• The 2012 purchasing power of Illinois’s Latinos totaled $46.1 billion—an increase of 422.4% since 1990. Asian buying power totaled $28.7 billion—an increase of 463% since 1990, according to the Selig Center for Economic Growth at the University of Georgia.
  • Illinois’s 56,567 Latino-owned businesses had sales and receipts of $10.3 billion and employed 77,449 people in 2007, the last year for which data is available. The state’s 59,367 Asian-owned businesses had sales and receipts of $18.5 billion and employed 102,991 people, according to the U.S. Census Bureau’s 2007 Survey of Business Owners.

Unauthorized immigrants pay taxes. 

  • Unauthorized immigrants in Illinois paid $562.1 million in state and local taxes in 2010, including $392.1 million in sales taxes, $112.8 million in state income taxes, and $57.2 million in property taxes, according to data from the Institute for Taxation and Economic Policy.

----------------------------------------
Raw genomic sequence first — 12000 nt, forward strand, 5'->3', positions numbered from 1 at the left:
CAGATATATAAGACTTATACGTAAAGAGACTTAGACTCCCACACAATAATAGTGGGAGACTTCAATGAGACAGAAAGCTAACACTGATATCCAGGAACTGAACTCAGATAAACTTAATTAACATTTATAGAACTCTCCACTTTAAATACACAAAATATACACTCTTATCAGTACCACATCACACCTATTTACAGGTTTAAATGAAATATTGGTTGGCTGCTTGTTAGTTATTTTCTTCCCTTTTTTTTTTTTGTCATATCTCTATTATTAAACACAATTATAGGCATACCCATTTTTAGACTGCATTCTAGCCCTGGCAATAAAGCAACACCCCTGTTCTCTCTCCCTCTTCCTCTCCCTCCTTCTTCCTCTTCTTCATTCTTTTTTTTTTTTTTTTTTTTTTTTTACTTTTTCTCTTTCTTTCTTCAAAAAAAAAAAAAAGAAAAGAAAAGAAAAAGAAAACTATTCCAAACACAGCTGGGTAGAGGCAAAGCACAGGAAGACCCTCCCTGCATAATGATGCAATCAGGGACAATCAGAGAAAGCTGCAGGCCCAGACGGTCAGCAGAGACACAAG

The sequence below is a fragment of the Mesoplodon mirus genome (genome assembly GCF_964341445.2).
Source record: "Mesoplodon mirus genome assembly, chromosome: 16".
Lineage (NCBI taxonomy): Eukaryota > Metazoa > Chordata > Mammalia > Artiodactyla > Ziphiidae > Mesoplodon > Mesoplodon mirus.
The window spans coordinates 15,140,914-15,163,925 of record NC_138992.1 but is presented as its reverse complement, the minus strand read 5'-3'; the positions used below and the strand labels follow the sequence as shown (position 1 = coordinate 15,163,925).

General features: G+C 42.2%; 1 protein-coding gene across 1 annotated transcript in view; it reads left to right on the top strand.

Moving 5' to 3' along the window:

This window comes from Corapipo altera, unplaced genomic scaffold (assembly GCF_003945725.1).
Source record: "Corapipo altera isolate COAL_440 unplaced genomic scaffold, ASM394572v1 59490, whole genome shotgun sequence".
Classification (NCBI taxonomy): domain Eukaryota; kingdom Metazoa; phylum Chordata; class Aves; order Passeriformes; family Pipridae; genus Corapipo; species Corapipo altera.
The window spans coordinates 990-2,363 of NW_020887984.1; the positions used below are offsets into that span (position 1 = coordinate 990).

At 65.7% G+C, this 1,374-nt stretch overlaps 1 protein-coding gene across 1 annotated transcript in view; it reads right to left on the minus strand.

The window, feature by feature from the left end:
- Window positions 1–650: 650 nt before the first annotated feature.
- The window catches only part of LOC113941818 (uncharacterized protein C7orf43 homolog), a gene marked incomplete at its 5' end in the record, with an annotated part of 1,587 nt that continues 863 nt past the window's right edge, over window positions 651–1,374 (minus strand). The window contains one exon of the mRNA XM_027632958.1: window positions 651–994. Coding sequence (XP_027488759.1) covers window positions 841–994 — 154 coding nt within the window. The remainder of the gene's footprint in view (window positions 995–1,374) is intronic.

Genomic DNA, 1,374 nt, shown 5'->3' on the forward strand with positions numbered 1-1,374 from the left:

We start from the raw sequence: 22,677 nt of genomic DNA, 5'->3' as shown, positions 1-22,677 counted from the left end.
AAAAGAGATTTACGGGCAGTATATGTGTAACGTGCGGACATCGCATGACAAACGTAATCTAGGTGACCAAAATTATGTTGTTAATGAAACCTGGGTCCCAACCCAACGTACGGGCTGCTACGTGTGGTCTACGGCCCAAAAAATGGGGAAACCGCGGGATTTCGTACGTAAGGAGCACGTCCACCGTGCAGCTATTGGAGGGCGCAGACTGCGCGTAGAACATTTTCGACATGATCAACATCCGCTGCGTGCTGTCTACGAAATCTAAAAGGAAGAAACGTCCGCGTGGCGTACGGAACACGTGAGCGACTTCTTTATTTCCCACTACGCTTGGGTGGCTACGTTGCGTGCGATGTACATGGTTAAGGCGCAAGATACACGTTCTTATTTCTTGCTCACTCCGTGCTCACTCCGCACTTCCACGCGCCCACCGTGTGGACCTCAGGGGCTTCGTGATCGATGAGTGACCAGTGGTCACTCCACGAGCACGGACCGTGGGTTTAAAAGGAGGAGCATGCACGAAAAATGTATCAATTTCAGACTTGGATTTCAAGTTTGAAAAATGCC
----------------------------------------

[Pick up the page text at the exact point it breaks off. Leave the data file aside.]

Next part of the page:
• Were unauthorized immigrants in Illinois to have legal status, they would pay $711.7 million in state and local taxes, including $412.6 million in sales taxes, $238.3 million in state income taxes, and $60.8 million in property taxes. 

Immigrants are integral to Illinois’s economy as students.

Naturalized citizens excel educationally. 

  • In Illinois, 34.6% of foreign-born persons who were naturalized U.S. citizens in 2011 had a bachelor's or higher degree, compared to 22.5% of noncitizens. At the same time, only 21.1% of naturalized citizens lacked a high-school diploma, compared to 38.6% of noncitizens.
  • The number of immigrants in Illinois with a college degree increased by 46.7% between 2000 and 2011, according to data from the Migration Policy Institute.
  • 38% of all college graduates entering the Illinois labor force are foreign-born, according to a 2006 study by Rob Paral and Associates.
  • In Illinois, 80.4% of children with immigrant parents were considered “English proficient” as of 2009, according to data from the Urban Institute.
  • The English proficiency rate among Asian children in Illinois was 87.9%, while for Latino children it was 80.6%, as of 2009.

Published On: Fri, Jan 11, 2013 | Download File